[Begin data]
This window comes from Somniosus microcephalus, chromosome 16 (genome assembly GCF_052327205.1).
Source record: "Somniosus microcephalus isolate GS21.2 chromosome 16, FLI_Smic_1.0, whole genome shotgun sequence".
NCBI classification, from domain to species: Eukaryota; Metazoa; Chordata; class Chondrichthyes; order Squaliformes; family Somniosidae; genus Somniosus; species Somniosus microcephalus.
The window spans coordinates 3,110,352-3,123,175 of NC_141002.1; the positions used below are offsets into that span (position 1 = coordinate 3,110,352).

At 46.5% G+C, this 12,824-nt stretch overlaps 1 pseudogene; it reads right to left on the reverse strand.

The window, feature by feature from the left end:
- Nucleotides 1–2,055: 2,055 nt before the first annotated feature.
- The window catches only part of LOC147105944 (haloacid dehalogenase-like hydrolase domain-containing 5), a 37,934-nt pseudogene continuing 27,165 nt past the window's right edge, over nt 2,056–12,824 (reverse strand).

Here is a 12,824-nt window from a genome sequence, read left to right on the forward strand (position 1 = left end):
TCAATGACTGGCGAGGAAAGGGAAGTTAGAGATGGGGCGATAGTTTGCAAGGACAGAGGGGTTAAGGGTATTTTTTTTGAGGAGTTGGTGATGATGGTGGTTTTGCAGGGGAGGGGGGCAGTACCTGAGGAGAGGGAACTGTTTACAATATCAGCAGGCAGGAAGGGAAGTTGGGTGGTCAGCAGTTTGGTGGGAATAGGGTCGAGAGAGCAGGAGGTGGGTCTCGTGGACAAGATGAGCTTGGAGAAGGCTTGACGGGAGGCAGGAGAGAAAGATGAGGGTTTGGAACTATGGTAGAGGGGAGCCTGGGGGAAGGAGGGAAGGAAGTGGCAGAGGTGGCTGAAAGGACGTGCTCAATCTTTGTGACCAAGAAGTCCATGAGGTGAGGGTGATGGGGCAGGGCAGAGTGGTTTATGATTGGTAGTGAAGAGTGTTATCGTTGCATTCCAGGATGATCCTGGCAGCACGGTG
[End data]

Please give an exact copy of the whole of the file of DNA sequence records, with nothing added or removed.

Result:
This window comes from Somniosus microcephalus, chromosome 16 (genome assembly GCF_052327205.1).
Source record: "Somniosus microcephalus isolate GS21.2 chromosome 16, FLI_Smic_1.0, whole genome shotgun sequence".
NCBI classification, from domain to species: Eukaryota; Metazoa; Chordata; class Chondrichthyes; order Squaliformes; family Somniosidae; genus Somniosus; species Somniosus microcephalus.
The window spans coordinates 3,110,352-3,123,175 of NC_141002.1; the positions used below are offsets into that span (position 1 = coordinate 3,110,352).

At 46.5% G+C, this 12,824-nt stretch overlaps 1 pseudogene; it reads right to left on the reverse strand.

The window, feature by feature from the left end:
- Nucleotides 1–2,055: 2,055 nt before the first annotated feature.
- The window catches only part of LOC147105944 (haloacid dehalogenase-like hydrolase domain-containing 5), a 37,934-nt pseudogene continuing 27,165 nt past the window's right edge, over nt 2,056–12,824 (reverse strand).

Here is a 12,824-nt window from a genome sequence, read left to right on the forward strand (position 1 = left end):
TCAATGACTGGCGAGGAAAGGGAAGTTAGAGATGGGGCGATAGTTTGCAAGGACAGAGGGGTTAAGGGTATTTTTTTTGAGGAGTTGGTGATGATGGTGGTTTTGCAGGGGAGGGGGGCAGTACCTGAGGAGAGGGAACTGTTTACAATATCAGCAGGCAGGAAGGGAAGTTGGGTGGTCAGCAGTTTGGTGGGAATAGGGTCGAGAGAGCAGGAGGTGGGTCTCGTGGACAAGATGAGCTTGGAGAAGGCTTGACGGGAGGCAGGAGAGAAAGATGAGGGTTTGGAACTATGGTAGAGGGGAGCCTGGGGGAAGGAGGGAAGGAAGTGGCAGAGGTGGCTGAAAGGACGTGCTCAATCTTTGTGACCAAGAAGTCCATGAGGTGAGGGTGATGGGGCAGGGCAGAGTGGTTTATGATTGGTAGTGAAGAGTGTTATCGTTGCATTCCAGGATGATCCTGGCAGCACGGTG